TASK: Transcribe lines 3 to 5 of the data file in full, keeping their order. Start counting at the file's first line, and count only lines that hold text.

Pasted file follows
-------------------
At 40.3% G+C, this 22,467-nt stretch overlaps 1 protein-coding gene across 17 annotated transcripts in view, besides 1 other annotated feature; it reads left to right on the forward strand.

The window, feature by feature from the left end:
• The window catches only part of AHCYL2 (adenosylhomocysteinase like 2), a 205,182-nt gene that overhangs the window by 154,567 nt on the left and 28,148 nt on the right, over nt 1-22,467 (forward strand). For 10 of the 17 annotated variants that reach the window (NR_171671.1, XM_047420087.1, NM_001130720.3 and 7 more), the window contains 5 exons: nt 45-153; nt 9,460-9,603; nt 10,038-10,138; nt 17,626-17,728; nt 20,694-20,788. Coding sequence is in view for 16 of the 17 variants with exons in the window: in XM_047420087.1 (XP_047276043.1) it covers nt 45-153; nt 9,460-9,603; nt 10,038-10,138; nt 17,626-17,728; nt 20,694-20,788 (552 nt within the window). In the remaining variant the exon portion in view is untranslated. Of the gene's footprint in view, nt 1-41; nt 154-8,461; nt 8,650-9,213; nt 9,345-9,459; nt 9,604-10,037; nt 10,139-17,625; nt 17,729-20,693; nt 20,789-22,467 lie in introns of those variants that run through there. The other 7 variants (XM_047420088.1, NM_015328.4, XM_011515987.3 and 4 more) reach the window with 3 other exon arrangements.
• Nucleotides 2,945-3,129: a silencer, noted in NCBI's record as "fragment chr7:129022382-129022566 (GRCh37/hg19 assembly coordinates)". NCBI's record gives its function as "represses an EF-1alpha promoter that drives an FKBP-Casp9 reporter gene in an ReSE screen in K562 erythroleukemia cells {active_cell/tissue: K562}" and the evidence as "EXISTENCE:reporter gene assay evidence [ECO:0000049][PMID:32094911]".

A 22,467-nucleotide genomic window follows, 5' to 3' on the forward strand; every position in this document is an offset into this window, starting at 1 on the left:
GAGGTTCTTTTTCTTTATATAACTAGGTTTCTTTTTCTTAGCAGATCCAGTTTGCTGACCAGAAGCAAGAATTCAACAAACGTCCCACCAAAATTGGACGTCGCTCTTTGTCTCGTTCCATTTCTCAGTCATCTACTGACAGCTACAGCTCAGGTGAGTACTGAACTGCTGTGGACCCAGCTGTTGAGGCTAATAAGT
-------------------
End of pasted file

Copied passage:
• The window catches only part of AHCYL2 (adenosylhomocysteinase like 2), a 205,182-nt gene that overhangs the window by 154,567 nt on the left and 28,148 nt on the right, over nt 1-22,467 (forward strand). For 10 of the 17 annotated variants that reach the window (NR_171671.1, XM_047420087.1, NM_001130720.3 and 7 more), the window contains 5 exons: nt 45-153; nt 9,460-9,603; nt 10,038-10,138; nt 17,626-17,728; nt 20,694-20,788. Coding sequence is in view for 16 of the 17 variants with exons in the window: in XM_047420087.1 (XP_047276043.1) it covers nt 45-153; nt 9,460-9,603; nt 10,038-10,138; nt 17,626-17,728; nt 20,694-20,788 (552 nt within the window). In the remaining variant the exon portion in view is untranslated. Of the gene's footprint in view, nt 1-41; nt 154-8,461; nt 8,650-9,213; nt 9,345-9,459; nt 9,604-10,037; nt 10,139-17,625; nt 17,729-20,693; nt 20,789-22,467 lie in introns of those variants that run through there. The other 7 variants (XM_047420088.1, NM_015328.4, XM_011515987.3 and 4 more) reach the window with 3 other exon arrangements.
• Nucleotides 2,945-3,129: a silencer, noted in NCBI's record as "fragment chr7:129022382-129022566 (GRCh37/hg19 assembly coordinates)". NCBI's record gives its function as "represses an EF-1alpha promoter that drives an FKBP-Casp9 reporter gene in an ReSE screen in K562 erythroleukemia cells {active_cell/tissue: K562}" and the evidence as "EXISTENCE:reporter gene assay evidence [ECO:0000049][PMID:32094911]".

A 22,467-nucleotide genomic window follows, 5' to 3' on the forward strand; every position in this document is an offset into this window, starting at 1 on the left: